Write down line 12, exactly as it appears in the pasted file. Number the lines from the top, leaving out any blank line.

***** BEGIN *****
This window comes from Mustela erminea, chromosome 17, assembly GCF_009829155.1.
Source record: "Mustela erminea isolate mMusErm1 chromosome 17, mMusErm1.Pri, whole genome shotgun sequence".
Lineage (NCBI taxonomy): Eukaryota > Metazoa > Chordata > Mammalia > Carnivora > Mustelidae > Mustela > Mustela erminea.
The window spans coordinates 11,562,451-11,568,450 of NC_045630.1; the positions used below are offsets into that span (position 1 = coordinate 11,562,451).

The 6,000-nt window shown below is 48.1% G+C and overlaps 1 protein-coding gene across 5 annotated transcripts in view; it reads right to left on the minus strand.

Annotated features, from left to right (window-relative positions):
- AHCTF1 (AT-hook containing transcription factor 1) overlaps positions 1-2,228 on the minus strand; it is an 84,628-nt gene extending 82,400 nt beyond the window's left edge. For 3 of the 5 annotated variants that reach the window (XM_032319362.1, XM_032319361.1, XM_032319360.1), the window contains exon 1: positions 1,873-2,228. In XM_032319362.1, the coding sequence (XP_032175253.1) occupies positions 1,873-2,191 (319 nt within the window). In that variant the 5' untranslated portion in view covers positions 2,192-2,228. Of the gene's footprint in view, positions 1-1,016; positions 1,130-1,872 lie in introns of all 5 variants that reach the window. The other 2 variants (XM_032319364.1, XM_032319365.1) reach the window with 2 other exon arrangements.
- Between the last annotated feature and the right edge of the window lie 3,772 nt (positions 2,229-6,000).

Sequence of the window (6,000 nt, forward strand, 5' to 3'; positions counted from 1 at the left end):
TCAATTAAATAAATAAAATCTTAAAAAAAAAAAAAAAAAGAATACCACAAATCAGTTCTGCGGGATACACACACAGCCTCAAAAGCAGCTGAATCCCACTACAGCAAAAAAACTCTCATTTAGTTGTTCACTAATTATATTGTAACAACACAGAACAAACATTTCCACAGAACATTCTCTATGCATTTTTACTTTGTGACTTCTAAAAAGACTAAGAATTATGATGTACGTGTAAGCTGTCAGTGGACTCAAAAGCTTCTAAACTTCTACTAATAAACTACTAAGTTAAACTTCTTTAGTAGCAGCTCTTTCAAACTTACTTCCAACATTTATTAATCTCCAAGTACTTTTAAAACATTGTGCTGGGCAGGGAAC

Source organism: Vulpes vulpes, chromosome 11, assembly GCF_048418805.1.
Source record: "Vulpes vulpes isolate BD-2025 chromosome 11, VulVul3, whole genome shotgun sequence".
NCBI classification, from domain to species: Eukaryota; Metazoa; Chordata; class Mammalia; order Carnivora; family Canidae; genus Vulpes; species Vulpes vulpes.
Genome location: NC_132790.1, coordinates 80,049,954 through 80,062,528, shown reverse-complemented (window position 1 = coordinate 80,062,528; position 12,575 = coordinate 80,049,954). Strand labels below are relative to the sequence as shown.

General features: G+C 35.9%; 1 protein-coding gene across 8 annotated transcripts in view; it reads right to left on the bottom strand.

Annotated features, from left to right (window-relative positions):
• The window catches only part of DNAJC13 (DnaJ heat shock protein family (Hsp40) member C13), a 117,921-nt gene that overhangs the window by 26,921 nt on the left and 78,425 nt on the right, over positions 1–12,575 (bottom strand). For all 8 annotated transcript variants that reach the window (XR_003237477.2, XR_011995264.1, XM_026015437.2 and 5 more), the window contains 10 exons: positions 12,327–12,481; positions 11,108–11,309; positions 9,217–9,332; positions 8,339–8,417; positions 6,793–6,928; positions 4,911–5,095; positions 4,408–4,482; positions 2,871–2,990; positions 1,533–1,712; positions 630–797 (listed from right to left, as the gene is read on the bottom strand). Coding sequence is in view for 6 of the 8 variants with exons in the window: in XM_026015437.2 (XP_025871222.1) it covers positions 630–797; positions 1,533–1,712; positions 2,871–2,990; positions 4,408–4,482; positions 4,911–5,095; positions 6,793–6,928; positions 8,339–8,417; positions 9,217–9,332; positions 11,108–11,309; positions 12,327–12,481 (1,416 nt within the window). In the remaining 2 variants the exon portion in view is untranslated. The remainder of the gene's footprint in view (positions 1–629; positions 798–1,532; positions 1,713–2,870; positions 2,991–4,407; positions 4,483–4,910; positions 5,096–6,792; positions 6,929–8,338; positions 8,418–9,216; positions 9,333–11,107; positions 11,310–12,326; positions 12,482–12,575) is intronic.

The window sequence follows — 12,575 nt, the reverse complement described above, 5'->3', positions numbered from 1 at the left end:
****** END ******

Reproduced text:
Source record: "Vulpes vulpes isolate BD-2025 chromosome 11, VulVul3, whole genome shotgun sequence".